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Pete Finnigan's Oracle Security Weblog

This is the weblog for Pete Finnigan. Pete works in the area of Oracle security and he specialises in auditing Oracle databases for security issues. This weblog is aimed squarely at those interested in the security of their Oracle databases.

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CREATE SCHEMA - does it do what it says on the tin?

I saw an interesting post, I think last week on the oracle-l list and also the same original post was made on if I remember. The thread on Oracle-l was titled "[Q] How to create second schema under a user account?" and the poster asked, or rather suggested that it is possible under Oracle to have multiple schemas under a user account and he asked if anyone could give examples of how to do it. He asked how to create a second schema under an account, how to create objects under that schema and then how to switch schemas.

Dick replied to say that there is no way to create a second schema that he knows of and he suggested that the poster is confused as users and schemas are one and the same under Oracle. He also suggested proxy accounts although the actual problem was never stated.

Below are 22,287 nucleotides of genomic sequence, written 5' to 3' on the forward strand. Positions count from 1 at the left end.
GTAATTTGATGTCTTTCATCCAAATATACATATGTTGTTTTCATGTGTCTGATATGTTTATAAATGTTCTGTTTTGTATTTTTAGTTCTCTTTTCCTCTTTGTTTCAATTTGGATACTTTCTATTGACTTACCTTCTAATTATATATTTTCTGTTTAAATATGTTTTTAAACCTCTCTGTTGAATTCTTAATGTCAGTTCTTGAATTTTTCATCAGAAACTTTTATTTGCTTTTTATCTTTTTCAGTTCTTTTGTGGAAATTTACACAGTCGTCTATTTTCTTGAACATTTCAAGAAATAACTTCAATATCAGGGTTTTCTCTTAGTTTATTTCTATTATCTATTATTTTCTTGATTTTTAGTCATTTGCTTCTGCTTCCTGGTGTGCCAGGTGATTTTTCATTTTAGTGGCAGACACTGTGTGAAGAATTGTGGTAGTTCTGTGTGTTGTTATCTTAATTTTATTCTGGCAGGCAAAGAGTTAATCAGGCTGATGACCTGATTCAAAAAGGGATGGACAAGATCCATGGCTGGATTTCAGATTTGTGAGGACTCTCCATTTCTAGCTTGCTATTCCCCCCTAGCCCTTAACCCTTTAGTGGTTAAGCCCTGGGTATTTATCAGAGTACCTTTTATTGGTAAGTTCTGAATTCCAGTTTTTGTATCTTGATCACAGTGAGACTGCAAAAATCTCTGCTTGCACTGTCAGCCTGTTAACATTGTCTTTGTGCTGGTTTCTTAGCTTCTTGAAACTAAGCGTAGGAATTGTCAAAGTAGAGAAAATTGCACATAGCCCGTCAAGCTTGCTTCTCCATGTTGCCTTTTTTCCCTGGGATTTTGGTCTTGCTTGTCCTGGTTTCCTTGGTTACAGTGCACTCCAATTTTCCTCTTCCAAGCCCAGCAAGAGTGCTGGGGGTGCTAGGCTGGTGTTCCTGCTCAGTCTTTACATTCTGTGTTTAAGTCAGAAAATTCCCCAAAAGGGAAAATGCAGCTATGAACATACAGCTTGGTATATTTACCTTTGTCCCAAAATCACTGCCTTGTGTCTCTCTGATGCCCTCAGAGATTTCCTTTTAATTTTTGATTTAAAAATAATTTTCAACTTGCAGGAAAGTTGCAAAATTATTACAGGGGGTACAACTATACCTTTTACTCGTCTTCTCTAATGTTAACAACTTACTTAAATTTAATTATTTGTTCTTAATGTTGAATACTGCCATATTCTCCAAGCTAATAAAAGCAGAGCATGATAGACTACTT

Then came the bit that is interesting for me in the last post in the thread by Lex de Haan. He says that Oracle supports the ANSI/ISO standard CREATE SCHEMA command, but that it fails unless the schema name corresponds to an existing database user.

I did a quick search for a useful explanation of the CREATE SCHEMA command and came across a good post on Experts Exchange titled "Solution Title: How to Create a Schema". This post does a good job of explaining the difference between a user and a schema. Basically a schema is created automatically when a user is created. The last entry on the page gives a good example of the CREATE SCHEMA command. If a user account is created objects such as TABLES or VIEWS can be added with explicit CREATE TABLE or CREATE VIEW commands. Each object would then be added to the schema with separate DDL commands. With the CREATE SCHEMA command its possible to add multiple tables, views and grant privileges on those objects in one statement. The poster gives a good example command like the following:

(empno NUMBER(10) PRIMARY KEY, first_name VARCHAR2(30),last_name VARCHAR2(30))
AS SELECT empno, first_name, last_name FROM employee WHERE empno>30
GRANT select ON empview TO zulia;

This looks like a useful command but as Lex says it can only be used against an existing user. It also does not create a second schema under an existing user account as the original poster on oracle-l hoped.